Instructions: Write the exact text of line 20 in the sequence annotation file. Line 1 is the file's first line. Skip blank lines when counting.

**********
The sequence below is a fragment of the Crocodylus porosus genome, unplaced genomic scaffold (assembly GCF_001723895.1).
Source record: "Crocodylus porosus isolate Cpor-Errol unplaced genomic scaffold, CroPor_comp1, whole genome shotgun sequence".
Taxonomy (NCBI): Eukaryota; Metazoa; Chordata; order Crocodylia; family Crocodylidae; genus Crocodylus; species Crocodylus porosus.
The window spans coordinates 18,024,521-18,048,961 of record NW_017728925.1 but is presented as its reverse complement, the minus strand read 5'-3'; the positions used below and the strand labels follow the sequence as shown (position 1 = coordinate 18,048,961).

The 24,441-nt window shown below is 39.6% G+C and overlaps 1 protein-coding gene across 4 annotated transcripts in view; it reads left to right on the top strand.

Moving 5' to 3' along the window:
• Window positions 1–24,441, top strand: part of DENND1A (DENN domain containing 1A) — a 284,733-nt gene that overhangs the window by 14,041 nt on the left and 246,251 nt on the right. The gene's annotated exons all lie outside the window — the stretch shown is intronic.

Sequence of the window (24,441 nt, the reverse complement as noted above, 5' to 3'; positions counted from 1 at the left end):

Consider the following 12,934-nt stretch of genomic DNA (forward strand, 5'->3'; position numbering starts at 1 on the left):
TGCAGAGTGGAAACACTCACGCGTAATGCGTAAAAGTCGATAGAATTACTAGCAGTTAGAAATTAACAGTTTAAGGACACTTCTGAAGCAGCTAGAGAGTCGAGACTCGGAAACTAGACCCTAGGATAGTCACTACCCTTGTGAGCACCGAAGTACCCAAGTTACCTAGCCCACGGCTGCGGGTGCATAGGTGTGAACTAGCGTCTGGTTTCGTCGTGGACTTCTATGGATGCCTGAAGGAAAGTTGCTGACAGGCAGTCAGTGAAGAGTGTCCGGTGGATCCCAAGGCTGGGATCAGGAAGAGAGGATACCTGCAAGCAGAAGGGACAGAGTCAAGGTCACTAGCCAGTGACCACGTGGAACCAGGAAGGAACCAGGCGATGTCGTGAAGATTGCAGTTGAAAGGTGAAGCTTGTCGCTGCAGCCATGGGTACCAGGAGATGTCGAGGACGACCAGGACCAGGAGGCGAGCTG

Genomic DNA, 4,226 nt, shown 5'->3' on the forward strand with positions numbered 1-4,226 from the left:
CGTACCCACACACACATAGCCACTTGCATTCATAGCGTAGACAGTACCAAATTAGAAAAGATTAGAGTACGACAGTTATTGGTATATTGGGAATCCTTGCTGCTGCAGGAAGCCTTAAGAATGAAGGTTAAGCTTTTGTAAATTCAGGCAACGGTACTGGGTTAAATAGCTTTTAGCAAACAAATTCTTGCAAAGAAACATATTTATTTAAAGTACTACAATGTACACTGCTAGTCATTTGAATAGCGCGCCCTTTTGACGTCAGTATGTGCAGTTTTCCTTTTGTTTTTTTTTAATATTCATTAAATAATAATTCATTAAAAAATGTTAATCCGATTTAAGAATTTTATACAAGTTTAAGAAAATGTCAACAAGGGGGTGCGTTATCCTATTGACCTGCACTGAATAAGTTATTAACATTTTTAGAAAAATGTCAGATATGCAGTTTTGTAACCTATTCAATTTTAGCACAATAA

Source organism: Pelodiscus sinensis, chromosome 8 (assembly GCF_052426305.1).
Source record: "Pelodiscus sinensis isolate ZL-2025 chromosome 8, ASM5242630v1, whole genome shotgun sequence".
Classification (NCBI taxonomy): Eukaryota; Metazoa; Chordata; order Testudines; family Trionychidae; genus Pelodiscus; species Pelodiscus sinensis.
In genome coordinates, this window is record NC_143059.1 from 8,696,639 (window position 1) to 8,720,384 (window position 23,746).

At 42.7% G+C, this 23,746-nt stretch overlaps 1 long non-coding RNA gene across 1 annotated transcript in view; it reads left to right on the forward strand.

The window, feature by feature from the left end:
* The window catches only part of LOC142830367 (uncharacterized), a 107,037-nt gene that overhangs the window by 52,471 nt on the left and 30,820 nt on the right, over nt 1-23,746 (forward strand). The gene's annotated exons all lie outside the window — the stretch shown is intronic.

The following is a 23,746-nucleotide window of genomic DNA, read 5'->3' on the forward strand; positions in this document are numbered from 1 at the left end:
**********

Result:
The following is a 23,746-nucleotide window of genomic DNA, read 5'->3' on the forward strand; positions in this document are numbered from 1 at the left end: